Use the "LoVe HAte" Rule

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Use the "LoVe HAte" Rule

Use the "LoVe HAte" Rule

The "LoVe HAte" rule specifies the order you should use for rules affecting link pseudo-classes:

  1. :link - unvisited links
  2. :visited - visited links
  3. :hover - links over which the cursor hovers
  4. :active - links on which the user has clicked

This has to do with the specificity of the selectors and the fact that a link can be in multiple states simultaneously. Because all of these pseudo-classes have the same specificity, the rule that is defined last will take precedence. So, for example, if you define the :visited rule after the :active rule, then a link that is visited will never appear active.

Open CssBestPractices/Demos/LoVeHAte.html in your browser to see this in action. The code is shown below:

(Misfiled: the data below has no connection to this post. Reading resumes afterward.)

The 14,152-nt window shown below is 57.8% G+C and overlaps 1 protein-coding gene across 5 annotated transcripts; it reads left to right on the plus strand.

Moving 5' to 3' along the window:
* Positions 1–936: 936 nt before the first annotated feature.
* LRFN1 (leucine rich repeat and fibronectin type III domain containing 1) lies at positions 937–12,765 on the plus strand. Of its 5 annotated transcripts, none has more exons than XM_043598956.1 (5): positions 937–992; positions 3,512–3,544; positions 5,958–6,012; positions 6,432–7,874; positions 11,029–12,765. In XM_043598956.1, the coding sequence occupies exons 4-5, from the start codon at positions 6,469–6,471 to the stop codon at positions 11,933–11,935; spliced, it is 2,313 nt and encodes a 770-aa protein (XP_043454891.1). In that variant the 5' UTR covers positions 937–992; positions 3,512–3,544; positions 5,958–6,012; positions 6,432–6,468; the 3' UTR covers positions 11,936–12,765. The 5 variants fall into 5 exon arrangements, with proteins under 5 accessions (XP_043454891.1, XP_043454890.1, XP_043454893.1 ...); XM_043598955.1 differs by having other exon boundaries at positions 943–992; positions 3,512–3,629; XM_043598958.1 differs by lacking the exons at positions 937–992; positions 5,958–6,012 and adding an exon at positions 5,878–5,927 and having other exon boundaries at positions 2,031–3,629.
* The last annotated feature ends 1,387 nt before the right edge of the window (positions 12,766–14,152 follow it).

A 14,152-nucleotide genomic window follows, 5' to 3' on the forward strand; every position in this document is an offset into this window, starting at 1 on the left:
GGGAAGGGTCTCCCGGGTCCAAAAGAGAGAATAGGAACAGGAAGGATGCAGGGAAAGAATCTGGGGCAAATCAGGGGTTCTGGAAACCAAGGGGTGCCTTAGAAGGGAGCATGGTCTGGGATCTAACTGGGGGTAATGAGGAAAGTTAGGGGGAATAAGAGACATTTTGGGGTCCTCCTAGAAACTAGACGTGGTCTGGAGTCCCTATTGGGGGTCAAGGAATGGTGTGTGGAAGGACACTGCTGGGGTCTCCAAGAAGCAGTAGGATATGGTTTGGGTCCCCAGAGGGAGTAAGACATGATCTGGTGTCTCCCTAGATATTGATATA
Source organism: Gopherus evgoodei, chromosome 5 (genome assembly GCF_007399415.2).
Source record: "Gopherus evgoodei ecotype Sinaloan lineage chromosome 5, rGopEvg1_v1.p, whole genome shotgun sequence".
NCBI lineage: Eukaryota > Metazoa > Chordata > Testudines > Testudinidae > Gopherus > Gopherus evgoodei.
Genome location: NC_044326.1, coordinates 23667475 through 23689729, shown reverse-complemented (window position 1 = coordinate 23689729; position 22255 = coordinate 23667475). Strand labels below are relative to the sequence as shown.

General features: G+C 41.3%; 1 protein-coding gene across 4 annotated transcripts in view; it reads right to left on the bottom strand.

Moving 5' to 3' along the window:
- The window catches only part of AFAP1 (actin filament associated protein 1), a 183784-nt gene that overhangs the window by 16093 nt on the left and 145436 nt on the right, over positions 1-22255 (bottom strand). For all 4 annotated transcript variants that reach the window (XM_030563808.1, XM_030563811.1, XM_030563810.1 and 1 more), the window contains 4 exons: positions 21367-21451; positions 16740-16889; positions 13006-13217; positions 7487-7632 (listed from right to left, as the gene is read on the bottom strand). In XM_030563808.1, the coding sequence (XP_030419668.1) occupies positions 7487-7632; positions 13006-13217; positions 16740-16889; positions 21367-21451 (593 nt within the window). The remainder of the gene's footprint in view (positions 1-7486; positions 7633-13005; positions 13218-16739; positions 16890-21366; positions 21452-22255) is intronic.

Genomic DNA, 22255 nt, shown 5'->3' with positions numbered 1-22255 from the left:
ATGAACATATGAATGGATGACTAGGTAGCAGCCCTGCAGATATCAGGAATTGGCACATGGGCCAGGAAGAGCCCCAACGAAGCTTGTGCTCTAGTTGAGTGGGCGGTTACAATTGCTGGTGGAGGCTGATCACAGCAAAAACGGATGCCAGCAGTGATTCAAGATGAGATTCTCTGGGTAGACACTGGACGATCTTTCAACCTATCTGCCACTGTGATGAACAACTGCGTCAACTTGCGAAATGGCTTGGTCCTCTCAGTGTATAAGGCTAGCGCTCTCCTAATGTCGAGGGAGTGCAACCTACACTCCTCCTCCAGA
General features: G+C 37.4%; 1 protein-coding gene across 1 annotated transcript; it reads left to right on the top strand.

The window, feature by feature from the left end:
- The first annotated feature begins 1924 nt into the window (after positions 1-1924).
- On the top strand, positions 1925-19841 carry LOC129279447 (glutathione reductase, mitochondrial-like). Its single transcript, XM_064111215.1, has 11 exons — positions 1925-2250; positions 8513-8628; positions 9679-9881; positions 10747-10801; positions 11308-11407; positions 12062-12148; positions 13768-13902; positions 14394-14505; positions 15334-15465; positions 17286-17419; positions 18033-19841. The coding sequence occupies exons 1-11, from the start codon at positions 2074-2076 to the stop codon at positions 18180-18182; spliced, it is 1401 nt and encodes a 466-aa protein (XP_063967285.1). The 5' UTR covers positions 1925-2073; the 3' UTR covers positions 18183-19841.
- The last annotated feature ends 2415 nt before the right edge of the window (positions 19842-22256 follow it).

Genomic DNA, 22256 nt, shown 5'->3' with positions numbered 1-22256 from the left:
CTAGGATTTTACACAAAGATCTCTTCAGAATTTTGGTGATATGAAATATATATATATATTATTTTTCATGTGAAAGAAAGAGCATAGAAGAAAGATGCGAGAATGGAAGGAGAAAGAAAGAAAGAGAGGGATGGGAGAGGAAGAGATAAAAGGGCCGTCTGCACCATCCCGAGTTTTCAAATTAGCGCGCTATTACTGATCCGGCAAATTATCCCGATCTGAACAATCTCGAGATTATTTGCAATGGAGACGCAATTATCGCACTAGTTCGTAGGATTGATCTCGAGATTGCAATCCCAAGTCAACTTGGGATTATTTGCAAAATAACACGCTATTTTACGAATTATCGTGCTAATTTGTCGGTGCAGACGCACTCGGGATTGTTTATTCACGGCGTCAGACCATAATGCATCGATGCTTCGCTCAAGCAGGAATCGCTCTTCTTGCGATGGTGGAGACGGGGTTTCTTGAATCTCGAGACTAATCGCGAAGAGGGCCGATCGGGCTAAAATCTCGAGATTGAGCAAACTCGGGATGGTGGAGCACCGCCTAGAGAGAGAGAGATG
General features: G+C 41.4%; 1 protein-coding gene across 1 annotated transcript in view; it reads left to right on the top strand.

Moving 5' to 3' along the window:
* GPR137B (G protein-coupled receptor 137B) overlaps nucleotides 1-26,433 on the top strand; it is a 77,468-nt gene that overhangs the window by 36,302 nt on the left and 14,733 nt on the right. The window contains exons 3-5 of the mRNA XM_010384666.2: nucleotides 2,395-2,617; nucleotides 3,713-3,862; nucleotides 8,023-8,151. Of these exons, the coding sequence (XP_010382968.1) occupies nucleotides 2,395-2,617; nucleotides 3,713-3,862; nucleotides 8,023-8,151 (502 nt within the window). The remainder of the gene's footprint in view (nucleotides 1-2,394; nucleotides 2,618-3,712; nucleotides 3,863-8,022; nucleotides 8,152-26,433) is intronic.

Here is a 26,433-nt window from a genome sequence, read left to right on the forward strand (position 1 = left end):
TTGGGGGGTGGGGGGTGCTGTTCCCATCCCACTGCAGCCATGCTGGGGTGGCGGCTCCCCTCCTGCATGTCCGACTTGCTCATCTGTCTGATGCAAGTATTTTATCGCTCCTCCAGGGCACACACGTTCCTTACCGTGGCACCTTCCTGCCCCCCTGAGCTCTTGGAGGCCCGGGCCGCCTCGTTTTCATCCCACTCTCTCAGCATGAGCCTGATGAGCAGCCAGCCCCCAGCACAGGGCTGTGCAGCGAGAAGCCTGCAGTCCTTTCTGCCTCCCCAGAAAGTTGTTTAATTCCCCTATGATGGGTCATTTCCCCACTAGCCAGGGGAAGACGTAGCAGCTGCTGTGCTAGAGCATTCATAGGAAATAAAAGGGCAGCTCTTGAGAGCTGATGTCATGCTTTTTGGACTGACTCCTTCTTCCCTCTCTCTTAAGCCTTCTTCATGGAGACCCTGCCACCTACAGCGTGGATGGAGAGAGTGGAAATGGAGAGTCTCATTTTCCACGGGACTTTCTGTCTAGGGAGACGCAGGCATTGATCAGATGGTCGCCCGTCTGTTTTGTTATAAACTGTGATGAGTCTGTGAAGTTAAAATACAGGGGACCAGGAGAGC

Code Sample:

CssBestPractices/Demos/LoVeHAte.html
<!DOCTYPE HTML>
<html>
<head>
<meta charset="UTF-8">
<style type="text/css">
#working a:visited {
	text-decoration:underline;
	color:#f0f;
}
#working a:active {
	text-decoration:none;
	color:#f00;
}

#broken a:active {
	text-decoration:none;
	color:#f00;
}
#broken a:visited {
	text-decoration:underline;
	color:#f0f;
}
</style>
<title>The LoVe HAte Rule</title>
</head>
<body>
<p>After visiting the linked site, return to this page and click and hold each link. The first link will change color and style.  The second will not.</p>
<p>This is because, after the linked page has been visited, when the use clicks down, the link is both active and visited. Which ever rule is defined second will take precedence.</p>
<ol>
	<li id="working"><a href="http://www.cnn.com">CNN</a></li>
	<li id="broken"><a href="http://www.cnn.com">CNN</a></li>
</ol>
</body>
</html>
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